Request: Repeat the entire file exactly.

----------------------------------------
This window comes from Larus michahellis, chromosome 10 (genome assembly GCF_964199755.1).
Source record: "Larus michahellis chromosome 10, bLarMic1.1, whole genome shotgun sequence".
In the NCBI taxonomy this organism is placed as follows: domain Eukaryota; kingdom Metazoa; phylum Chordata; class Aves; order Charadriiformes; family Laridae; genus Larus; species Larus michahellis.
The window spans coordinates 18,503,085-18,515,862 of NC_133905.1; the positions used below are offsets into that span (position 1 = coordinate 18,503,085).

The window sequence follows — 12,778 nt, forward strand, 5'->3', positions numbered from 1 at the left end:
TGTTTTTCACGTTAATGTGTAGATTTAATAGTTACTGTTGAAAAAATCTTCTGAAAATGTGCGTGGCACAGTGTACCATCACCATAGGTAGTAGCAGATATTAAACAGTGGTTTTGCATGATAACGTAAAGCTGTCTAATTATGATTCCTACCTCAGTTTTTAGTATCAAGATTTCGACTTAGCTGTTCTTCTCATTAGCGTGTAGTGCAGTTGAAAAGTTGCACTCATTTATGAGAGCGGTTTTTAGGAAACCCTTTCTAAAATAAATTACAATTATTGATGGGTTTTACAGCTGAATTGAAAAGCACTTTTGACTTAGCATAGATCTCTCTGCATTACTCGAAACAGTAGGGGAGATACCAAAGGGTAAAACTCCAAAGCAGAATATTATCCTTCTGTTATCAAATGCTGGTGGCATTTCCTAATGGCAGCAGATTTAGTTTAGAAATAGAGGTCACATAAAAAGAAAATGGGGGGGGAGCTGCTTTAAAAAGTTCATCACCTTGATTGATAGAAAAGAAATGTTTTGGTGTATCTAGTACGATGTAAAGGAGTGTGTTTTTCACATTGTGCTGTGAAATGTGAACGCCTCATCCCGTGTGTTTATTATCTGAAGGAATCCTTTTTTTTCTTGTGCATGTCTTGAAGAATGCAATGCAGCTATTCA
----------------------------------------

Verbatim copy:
This window comes from Larus michahellis, chromosome 10 (genome assembly GCF_964199755.1).
Source record: "Larus michahellis chromosome 10, bLarMic1.1, whole genome shotgun sequence".
In the NCBI taxonomy this organism is placed as follows: domain Eukaryota; kingdom Metazoa; phylum Chordata; class Aves; order Charadriiformes; family Laridae; genus Larus; species Larus michahellis.
The window spans coordinates 18,503,085-18,515,862 of NC_133905.1; the positions used below are offsets into that span (position 1 = coordinate 18,503,085).

The window sequence follows — 12,778 nt, forward strand, 5'->3', positions numbered from 1 at the left end:
TGTTTTTCACGTTAATGTGTAGATTTAATAGTTACTGTTGAAAAAATCTTCTGAAAATGTGCGTGGCACAGTGTACCATCACCATAGGTAGTAGCAGATATTAAACAGTGGTTTTGCATGATAACGTAAAGCTGTCTAATTATGATTCCTACCTCAGTTTTTAGTATCAAGATTTCGACTTAGCTGTTCTTCTCATTAGCGTGTAGTGCAGTTGAAAAGTTGCACTCATTTATGAGAGCGGTTTTTAGGAAACCCTTTCTAAAATAAATTACAATTATTGATGGGTTTTACAGCTGAATTGAAAAGCACTTTTGACTTAGCATAGATCTCTCTGCATTACTCGAAACAGTAGGGGAGATACCAAAGGGTAAAACTCCAAAGCAGAATATTATCCTTCTGTTATCAAATGCTGGTGGCATTTCCTAATGGCAGCAGATTTAGTTTAGAAATAGAGGTCACATAAAAAGAAAATGGGGGGGGAGCTGCTTTAAAAAGTTCATCACCTTGATTGATAGAAAAGAAATGTTTTGGTGTATCTAGTACGATGTAAAGGAGTGTGTTTTTCACATTGTGCTGTGAAATGTGAACGCCTCATCCCGTGTGTTTATTATCTGAAGGAATCCTTTTTTTTCTTGTGCATGTCTTGAAGAATGCAATGCAGCTATTCA